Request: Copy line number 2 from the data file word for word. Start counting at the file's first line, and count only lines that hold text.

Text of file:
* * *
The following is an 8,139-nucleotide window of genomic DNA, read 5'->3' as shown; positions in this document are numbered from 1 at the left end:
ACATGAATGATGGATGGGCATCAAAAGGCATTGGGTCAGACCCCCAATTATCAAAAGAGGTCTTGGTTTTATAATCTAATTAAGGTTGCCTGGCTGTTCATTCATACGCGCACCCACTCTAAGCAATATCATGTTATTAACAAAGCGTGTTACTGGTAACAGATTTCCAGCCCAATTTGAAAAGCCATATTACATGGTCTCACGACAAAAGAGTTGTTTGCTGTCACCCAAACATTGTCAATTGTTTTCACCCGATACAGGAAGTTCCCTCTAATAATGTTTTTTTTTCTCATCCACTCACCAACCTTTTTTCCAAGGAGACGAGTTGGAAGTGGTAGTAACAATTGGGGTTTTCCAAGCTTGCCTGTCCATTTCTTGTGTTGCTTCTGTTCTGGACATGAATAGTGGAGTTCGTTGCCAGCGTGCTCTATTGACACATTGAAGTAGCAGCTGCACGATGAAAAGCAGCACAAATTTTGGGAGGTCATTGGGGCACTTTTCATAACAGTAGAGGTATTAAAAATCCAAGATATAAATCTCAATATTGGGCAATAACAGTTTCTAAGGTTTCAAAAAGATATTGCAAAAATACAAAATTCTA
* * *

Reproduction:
ACATGAATGATGGATGGGCATCAAAAGGCATTGGGTCAGACCCCCAATTATCAAAAGAGGTCTTGGTTTTATAATCTAATTAAGGTTGCCTGGCTGTTCATTCATACGCGCACCCACTCTAAGCAATATCATGTTATTAACAAAGCGTGTTACTGGTAACAGATTTCCAGCCCAATTTGAAAAGCCATATTACATGGTCTCACGACAAAAGAGTTGTTTGCTGTCACCCAAACATTGTCAATTGTTTTCACCCGATACAGGAAGTTCCCTCTAATAATGTTTTTTTTTCTCATCCACTCACCAACCTTTTTTCCAAGGAGACGAGTTGGAAGTGGTAGTAACAATTGGGGTTTTCCAAGCTTGCCTGTCCATTTCTTGTGTTGCTTCTGTTCTGGACATGAATAGTGGAGTTCGTTGCCAGCGTGCTCTATTGACACATTGAAGTAGCAGCTGCACGATGAAAAGCAGCACAAATTTTGGGAGGTCATTGGGGCACTTTTCATAACAGTAGAGGTATTAAAAATCCAAGATATAAATCTCAATATTGGGCAATAACAGTTTCTAAGGTTTCAAAAAGATATTGCAAAAATACAAAATTCTA